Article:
The super-naivete of business chambers


As one of the founders of a so-called influential business chamber my hope was that it could be a forum for constructive ideas, and so it was during the dark days of martial law when my chamber defied rigorous censorship by the regime by putting up an underground press that chronicled the abuses of the regime.

There came a point when an editor was hauled to the Eastern police district for interrogation. Had it not been for the foreign correspondents he would have been locked up for the duration of martial law.

Against this backdrop it was indeed a big disappointment that my club would join the chorus of voices emanating from business chambers which I thought was the height of naiveté and ignorance. Their advocacy for the passage of the RH law now pending in the highest court defies economic logic which they are supposed to be the proponents of — a situation where a big portion of the population has now joined the labor force and ready to accommodate labor-intensive investments now crowding export processing zones and a large service sector to produce a higher level of income, productivity and employment boosting the GDP.

Never mind the fact that the surplus labor in the country has found employment abroad and is responsible for the impressive current account surplus in the balance of payments with its inward remittances of almost P100 billion a month. Never mind the fact that our young and growing labor force has become a magnet for business process outsourcing making this country the second biggest in the world. Never mind the fact that the growing remittances from overseas workers has triggered a consumption-driven economy that is responsible for the second highest growth rate in this continent which in turn has created a multiplier effect producing the housing boom, the erection of supermarkets in rural areas and the Philippines becoming the texting capital of the world, not to mention an acceleration of domestic travel judging from the expansion of the domestic airline industry and maritime travel.

And what have the business chambers contributed to the economy? In the fifties our entrepreneurs relied mostly on the crutches of exchange allocation, high tariff protection and tax incentives to produce an imported-capital intensive assembly operation in urban areas, resulting in the benign neglect of agriculture which continued to rely mostly on a two-crop export program. All of which activities produced very minimal impact on the economy even if it produced abnormal profits for members of the business chambers who can count on the biggest tax-evaders and technical smugglers in the country and who still continue to exploit local labor through contractual arrangements which deprives a vast number of employees the social security due them.

Some of the leaders of the business chambers are also known to bankroll the candidacies of politicians who have not produced much impact on the development of this country and who on the contrary have depleted much needed development funds by diverting these to their pockets via the pork barrel system.

Indeed we face today an unholy alliance of political dynasties powered by politically-entrenched economic elite. These are the political Pharisees and the economic Scribes of biblical times.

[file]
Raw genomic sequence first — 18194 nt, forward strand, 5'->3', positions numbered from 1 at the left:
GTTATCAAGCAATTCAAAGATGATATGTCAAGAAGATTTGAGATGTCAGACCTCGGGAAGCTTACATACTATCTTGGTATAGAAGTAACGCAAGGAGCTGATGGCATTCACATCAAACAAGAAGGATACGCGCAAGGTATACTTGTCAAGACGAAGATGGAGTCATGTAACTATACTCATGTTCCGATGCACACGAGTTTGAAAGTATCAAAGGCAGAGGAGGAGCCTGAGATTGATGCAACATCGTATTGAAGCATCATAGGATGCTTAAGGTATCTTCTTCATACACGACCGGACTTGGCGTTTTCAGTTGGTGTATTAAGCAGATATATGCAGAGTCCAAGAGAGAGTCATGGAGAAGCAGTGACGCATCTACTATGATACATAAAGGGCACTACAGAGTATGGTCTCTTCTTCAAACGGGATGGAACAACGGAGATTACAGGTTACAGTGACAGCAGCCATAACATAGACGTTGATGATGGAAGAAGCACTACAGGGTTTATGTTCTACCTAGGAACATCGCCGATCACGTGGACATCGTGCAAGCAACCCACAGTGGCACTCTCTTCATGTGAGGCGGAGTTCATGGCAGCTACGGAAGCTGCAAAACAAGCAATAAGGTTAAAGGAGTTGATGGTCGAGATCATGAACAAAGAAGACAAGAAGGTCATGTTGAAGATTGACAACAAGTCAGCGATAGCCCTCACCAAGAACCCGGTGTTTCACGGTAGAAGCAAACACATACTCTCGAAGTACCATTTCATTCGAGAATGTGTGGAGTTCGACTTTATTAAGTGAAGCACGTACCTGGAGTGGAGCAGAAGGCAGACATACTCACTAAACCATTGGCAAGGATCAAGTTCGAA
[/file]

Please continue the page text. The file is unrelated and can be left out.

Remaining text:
If one wonders why the strong advocacy of the chambers for anti-natal legislation and population control, one only has to examine from the roster for members of that very influential lobby group – the pharmaceutical firms and their allies who expect to reap a handsome bounty from precious tax money that has been earmarked for reproductive health paraphernalia like condoms, pills, injectibles, etc., money that could have been better spent for rural puericulture centers, CT Scan and much needed dialysis equipment.

Those who do not belong to this category are those multinational firms that have conveniently found shelter in the business chambers who are heavily influenced by depopulation policies of their increasingly secularist and liberal home governments.

As for the rest – these are the naïve Filipinos who think that they are “with it” if they follow the popular mantra of less is more. For a people who are easily swayed by imported sub-culture from the West this is not surprising!

In the meantime the PR companies in our midst are feasting on the substantial budget allocations to media by the proponents of the contraceptive campaign.

Former ambassador Jose V. Romero is the author of two books on the Philippine economy and another analyzing the coconut levy fund.  He is a former Business Editor of The Manila Bulletin.


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1 Comment

  1. domingo ligot on

    I worked as consultant of the Population Commission of the Martial Law era. This campaign against “over population” is nothing new and I can say from my own experience that it is doomed to fail as it did before. During the old Popcom time condoms and other contraceptives were distributed for free to rural health clinics and were available to anyone who wanted it. Despite this set up lasting for years nothing happened to the rate of population being monitored by government it emained the same. You are right that it is naive and in fact malicious even for business chambers to express support for the RH law because itis only the pharmaceuticals that will benefit from it. Besides I agree with your observation that the much of the economic benefits being reaped by this country are due to the robust labor force deployed abroad and within this country who remit billions.